There are some caveats however. From an industry perspective, the Director General of IFFO (the Fish Meal and Fish Oil producers and consumer's organization), Andrew Mallison, has stated “The industry is certainly in need of more raw material – demand exceeds supply and demand is forecasted to continue growing as global aquaculture (and feed) increases. However, these deeper water fish will be more costly to harvest, and there would have to be a good set of science based harvest control rules to satisfy any environmental or ecosystem impact concerns. If the science indicates a potential sustainable fishery with a reasonable yield, there are several IFFO member companies who could look at the economics of fishing effort and return.”
Another key issue in human nutrition and aquaculture is the availability of nutraceuticals. The growth of nutraceutical products is partly based on a demand for “Omega-3” oils as human dietary supplements, and partly on the expanding aquaculture industry which has a requirement for n-3 LC-PUFA in feed material which can currently only be met from natural marine oils. Mesopelagic fisheries targeting nutraceutical-rich species to meet these demands are a new and emerging concept, convergent with the theme of Blue Growth. In the North Atlantic the prime example of an already operational commercial marine nutraceutical venture is “Calanus Oil,” which is extracted from the copepod Calanus finmarchicustif, harvested in the coastal waters of the Norwegian Sea (http://calanus.no/en/products/), and marketed in various forms as being rich in omega-3 fatty acids. Lanternfishes are recognized as being high in fatty acids (e.g., Lea et al., 2002). For example, recently, three species (Diaphus watasei, Diaphus suborbitalis and Benthosema pterotum) from the NW Pacific haven been analyzed and found to have high levels of 20:5n-3 and 22:6n-3 fatty acids (icosapentanoic acid (EPA) and docosahexaenoic acid (DHA)). Thus Lanternfishes are a highly attractive source of raw material to support the manufacture of nutraceutical products (Koizumi et al., 2014).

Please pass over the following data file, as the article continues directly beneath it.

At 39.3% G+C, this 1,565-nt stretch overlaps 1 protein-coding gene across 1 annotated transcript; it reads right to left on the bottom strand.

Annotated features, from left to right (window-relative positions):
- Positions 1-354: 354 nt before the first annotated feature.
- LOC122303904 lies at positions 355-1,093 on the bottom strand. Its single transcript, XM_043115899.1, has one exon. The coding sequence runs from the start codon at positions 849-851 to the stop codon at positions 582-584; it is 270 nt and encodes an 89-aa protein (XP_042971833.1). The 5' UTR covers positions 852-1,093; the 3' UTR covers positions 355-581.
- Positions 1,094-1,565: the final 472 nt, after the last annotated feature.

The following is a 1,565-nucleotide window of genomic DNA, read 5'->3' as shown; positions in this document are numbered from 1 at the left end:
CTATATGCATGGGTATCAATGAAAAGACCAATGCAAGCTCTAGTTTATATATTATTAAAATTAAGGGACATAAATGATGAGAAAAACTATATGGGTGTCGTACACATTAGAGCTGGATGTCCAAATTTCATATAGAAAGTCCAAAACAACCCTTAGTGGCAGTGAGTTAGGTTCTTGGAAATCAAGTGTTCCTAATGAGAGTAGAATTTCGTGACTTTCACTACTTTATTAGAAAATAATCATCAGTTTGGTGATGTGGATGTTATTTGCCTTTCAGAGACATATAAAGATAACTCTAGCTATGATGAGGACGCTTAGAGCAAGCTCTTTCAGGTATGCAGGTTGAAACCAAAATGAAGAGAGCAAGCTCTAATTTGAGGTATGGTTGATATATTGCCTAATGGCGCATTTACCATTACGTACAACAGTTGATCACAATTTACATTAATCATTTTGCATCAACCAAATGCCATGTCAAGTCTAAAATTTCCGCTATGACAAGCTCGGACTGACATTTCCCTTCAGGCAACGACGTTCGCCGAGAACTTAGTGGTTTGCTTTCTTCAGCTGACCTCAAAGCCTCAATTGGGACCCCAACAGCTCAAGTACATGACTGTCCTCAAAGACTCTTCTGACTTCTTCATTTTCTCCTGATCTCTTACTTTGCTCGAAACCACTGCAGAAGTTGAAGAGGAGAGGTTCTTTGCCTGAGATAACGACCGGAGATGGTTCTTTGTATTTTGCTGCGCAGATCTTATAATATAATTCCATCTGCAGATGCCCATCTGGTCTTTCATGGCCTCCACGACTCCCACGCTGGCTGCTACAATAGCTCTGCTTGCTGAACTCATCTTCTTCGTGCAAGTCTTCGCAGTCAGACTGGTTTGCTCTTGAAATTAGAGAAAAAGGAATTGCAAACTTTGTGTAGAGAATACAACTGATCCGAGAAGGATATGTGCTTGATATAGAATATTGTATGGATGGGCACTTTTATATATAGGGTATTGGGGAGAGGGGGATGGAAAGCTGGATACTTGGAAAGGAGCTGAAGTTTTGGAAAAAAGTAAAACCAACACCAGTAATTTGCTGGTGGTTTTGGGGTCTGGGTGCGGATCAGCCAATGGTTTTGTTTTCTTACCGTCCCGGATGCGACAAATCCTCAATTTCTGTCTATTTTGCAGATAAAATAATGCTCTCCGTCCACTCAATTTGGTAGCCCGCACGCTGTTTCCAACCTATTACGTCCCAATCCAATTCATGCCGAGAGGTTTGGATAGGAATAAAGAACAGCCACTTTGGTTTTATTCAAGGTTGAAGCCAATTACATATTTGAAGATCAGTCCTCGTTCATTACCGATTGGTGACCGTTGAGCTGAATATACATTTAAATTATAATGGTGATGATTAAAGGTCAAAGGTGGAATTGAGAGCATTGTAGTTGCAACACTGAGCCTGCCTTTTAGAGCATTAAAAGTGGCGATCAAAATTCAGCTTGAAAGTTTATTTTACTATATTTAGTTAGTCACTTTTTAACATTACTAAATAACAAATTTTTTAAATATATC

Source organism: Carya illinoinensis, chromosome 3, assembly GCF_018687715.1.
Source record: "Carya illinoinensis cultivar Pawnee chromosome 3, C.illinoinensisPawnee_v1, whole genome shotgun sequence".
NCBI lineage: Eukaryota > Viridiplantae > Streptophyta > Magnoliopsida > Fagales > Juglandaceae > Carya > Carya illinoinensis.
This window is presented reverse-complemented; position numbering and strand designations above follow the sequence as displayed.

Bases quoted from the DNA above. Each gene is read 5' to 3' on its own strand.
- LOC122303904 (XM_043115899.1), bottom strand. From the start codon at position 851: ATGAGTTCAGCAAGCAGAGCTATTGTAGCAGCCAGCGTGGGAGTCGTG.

On the Blue Growth nutraceutical potential of mesopelagic fishes, the Director General of IFFO said “The nutraceuticals market does offer better returns for oil than animal feed—it would be interesting to know what loading of PCB's and Dioxin-like PCB's are present as some other North Atlantic fish oil sources require filtering. This incurs a greater cost than South American oils which are ‘cleaner’ but have to be shipped further to reach EU markets”.